The developer who won city approval in 2007 to build condos on the old Evanston Theater site on Central Street met with Central Street Neighbors Association members Tuesday night to describe his plans to construct rental apartments there instead.
About 50 people turned out for the meeting, held at the Evanston Ecology Center, to hear the developer, Robert D. Horne, president of Dodge Capital LLC, and his architect, Michael L. Breclaw of OKW Architects, describe the proposed four-story property that would include 78 apartments, 11,500 square feet of retail space (enough for four to eight businesses, depending upon size), and 78 off-street parking spaces for residents.
An additional 31 parking spaces would be available nearby in the Ryan Field parking lot for customers of the retail businesses, Horne said, under an arrangement with the city, which controls 100 spaces there through an agreement with Northwestern University.
The dimensions of the building are essentially compatible with the structure approved by the city in 2007, although it varies slightly from the requirements of the Central Street plan enacted subsequently by the city that would not apply.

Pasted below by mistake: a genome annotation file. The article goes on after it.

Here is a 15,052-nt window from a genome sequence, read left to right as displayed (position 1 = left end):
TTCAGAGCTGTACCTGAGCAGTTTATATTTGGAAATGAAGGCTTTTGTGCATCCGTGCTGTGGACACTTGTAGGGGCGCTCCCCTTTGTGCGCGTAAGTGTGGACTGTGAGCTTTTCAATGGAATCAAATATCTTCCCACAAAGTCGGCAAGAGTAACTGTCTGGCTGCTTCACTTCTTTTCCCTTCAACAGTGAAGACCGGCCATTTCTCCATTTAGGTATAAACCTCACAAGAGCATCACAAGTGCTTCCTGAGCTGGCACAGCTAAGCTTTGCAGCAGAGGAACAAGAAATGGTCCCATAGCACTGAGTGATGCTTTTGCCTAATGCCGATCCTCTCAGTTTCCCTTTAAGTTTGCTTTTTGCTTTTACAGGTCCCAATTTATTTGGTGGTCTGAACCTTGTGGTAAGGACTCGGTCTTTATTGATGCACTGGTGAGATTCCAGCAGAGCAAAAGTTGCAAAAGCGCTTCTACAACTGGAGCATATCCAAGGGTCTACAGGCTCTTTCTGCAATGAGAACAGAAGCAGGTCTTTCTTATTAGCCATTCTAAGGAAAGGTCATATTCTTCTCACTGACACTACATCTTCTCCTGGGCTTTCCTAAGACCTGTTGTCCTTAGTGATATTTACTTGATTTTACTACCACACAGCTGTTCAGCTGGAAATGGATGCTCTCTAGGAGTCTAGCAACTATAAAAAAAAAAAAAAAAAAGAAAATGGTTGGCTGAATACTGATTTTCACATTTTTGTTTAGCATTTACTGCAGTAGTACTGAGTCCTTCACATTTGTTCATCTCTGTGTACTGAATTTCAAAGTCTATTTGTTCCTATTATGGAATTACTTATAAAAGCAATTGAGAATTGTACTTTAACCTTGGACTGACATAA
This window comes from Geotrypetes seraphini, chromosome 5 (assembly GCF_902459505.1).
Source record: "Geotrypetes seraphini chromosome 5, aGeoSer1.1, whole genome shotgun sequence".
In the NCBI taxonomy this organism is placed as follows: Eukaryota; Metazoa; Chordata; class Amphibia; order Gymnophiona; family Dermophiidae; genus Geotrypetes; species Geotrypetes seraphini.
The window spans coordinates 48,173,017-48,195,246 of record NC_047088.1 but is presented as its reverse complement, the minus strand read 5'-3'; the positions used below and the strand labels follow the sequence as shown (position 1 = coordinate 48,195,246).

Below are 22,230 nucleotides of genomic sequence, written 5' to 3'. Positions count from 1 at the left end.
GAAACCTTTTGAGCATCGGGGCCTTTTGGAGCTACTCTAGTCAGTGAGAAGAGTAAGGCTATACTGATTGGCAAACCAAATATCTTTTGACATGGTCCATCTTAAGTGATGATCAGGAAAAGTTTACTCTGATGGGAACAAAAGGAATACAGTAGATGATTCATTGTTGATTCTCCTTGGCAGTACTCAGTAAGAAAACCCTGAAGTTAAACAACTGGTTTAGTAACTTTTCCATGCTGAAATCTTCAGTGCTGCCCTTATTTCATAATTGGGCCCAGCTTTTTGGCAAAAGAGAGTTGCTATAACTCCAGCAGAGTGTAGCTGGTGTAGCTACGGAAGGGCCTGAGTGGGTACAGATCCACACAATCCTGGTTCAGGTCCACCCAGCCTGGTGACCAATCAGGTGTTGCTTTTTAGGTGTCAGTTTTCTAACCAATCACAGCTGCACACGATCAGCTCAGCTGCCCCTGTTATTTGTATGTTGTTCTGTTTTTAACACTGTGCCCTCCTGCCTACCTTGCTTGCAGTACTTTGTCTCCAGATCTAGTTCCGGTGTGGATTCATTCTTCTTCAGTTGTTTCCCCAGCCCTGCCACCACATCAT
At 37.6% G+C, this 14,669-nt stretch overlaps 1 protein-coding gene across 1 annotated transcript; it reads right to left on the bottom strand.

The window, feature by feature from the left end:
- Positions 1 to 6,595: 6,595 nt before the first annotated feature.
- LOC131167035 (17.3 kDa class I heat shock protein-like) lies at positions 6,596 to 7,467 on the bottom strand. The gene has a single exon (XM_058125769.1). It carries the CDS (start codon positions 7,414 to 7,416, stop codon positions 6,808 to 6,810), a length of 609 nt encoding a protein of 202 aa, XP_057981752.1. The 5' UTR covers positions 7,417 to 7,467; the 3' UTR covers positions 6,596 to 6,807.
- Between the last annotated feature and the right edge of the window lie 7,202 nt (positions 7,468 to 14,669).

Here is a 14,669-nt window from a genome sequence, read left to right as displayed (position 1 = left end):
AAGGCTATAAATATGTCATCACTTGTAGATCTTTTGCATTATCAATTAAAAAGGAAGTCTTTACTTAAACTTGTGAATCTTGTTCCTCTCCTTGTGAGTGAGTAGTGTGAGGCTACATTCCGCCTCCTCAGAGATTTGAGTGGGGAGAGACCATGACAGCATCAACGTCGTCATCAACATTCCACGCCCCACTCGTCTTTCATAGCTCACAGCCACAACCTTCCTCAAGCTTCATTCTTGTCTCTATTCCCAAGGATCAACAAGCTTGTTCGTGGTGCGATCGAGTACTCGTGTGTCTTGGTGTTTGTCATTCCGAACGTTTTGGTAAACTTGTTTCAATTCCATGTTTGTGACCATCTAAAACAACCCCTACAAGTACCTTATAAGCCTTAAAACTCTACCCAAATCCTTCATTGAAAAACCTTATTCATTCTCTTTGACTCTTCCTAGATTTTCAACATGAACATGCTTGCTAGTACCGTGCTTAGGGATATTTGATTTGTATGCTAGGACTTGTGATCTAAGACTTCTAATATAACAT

The new structure, however, is expected to comply with new environmental regulations. Architect Breclaw said the new design is expected to earn LEEDS Silver certification, resulting in a more energy-efficient design than the condominium plan.
Top: A rendering of the new design for the project. Above: Residents listen to the presentation.
In the question period following the presentation, residents asked about setbacks, traffic impacts, parking, and alley access, but the tone of the meeting fell short of being adversarial, and comments by attendees after the meeting were generally favorable to the plan.
One nearby business owner complained that, since the old buildings were demolished, his walk-in traffic has virtually disappeared. “I look forward to the completion of this project,” he said.
Helping to mollify dissent was the developer’s estimate that tax revenue from the new building would be in the range of $350,000 – $400,000 annually, compared with $12,000 – $15,000 currently as vacant land and about $110,000 before the old buildings were demolished.
The 78 apartments will range from studios to three-bedroom units, with monthly rentals expected to be in the $1,900 – $2,300 range. The city’s requirements for affordable housing units do not apply to rental buildings, according to Dennis Marino, manager of planning and zoning for the city, who attended the meeting along with Sixth Ward Alderman Jane Grover.
Horne predicted that many tenants would work for Evanston Hospital or would be graduate students at Northwestern.
The building would also appeal to commuters, due to its location between the Central Street Metra and CTA stations. It is also on the No. 201 CTA bus line that connects downtown Evanston with the Old Orchard shopping center in Skokie.